Robert "Pono" Heanu-Toyama spent 8 years in Hawaii's foster care system.
The tropical archipelago of Hawaii is a paradise to some, but not all. Robert “Pono” Heanu-Toyama knows. Having been in and out of foster care since he was 7 years old, Pono has been subjected to all the horrors of the system, and at one point was forced to support himself independently long before his 18th birthday. Since that time, he’s received his G.E.D. and is currently working towards a collegiate degree in psychology. Beyond his academic pursuits, Pono was hired as a youth outreach coordinator with Hawaii Foster Youth Coalition (HFYC) where he has toiled as a humble yet effective activist, improving the lives of foster youth on every tier.
His native Hawaiian roots guide his philosophy as an outreach coordinator. The cultural values of “ohana” (meaning “family” beyond blood relation) and “hanai” (informally meaning “adoption” regardless of age) help Pono create a familial atmosphere that encourages and inspires the youth that he teaches. Having become estranged from his own siblings at age 14, Pono sees the value of re-creating family among these transitioning youth. He also imparts these philosophies when he is selecting former foster youth to train as mentors.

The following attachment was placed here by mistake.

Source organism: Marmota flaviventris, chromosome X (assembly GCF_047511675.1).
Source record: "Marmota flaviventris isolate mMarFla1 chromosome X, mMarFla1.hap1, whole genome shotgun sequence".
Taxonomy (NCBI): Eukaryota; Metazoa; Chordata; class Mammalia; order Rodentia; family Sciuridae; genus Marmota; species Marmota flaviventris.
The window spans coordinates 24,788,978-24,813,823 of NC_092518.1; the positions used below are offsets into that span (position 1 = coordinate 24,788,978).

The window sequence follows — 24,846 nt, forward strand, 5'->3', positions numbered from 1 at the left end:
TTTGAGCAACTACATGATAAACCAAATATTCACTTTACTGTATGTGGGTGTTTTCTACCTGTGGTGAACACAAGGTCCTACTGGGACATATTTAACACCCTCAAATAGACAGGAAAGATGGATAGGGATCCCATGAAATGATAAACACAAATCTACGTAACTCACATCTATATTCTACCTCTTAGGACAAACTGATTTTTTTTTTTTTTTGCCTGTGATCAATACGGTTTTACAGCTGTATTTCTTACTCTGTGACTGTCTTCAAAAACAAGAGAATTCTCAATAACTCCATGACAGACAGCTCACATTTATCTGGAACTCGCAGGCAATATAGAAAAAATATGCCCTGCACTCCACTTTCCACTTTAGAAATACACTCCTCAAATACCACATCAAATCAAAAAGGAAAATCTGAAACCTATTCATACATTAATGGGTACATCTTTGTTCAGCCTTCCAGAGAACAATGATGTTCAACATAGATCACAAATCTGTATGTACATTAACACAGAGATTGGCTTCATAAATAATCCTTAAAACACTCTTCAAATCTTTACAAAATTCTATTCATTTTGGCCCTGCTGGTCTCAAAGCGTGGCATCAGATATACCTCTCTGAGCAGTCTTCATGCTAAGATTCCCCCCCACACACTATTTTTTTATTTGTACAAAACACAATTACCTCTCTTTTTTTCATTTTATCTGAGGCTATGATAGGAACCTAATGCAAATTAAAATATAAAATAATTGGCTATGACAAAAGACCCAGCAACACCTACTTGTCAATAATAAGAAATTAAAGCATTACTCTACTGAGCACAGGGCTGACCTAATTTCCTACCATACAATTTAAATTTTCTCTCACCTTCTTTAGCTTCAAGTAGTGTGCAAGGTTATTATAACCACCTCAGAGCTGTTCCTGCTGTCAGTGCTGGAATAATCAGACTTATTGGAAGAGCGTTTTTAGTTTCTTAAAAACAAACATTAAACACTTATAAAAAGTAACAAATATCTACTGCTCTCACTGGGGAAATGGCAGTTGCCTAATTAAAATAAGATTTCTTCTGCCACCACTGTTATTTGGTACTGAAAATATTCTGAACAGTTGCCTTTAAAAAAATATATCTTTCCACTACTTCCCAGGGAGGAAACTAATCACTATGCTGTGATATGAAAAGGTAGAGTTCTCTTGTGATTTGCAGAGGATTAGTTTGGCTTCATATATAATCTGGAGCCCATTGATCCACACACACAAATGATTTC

Recently, a bill passed in Hawaiian legislature and Pono was essential to this success. The bill extended the age that a youth can stay in voluntary care to 21. Pono was able to rally youth statewide to write in their testimonies and gave his own oral testimony for this and other laws that benefit foster youth. Pono sees that the problems faced by many foster youth begin because there is little input from the youth themselves. Through his work with HFYC, Pono is helping to ensure that every voice is heard and every ear is affected. The future of Hawaiian foster youth is looking much sunnier with Pono at their side.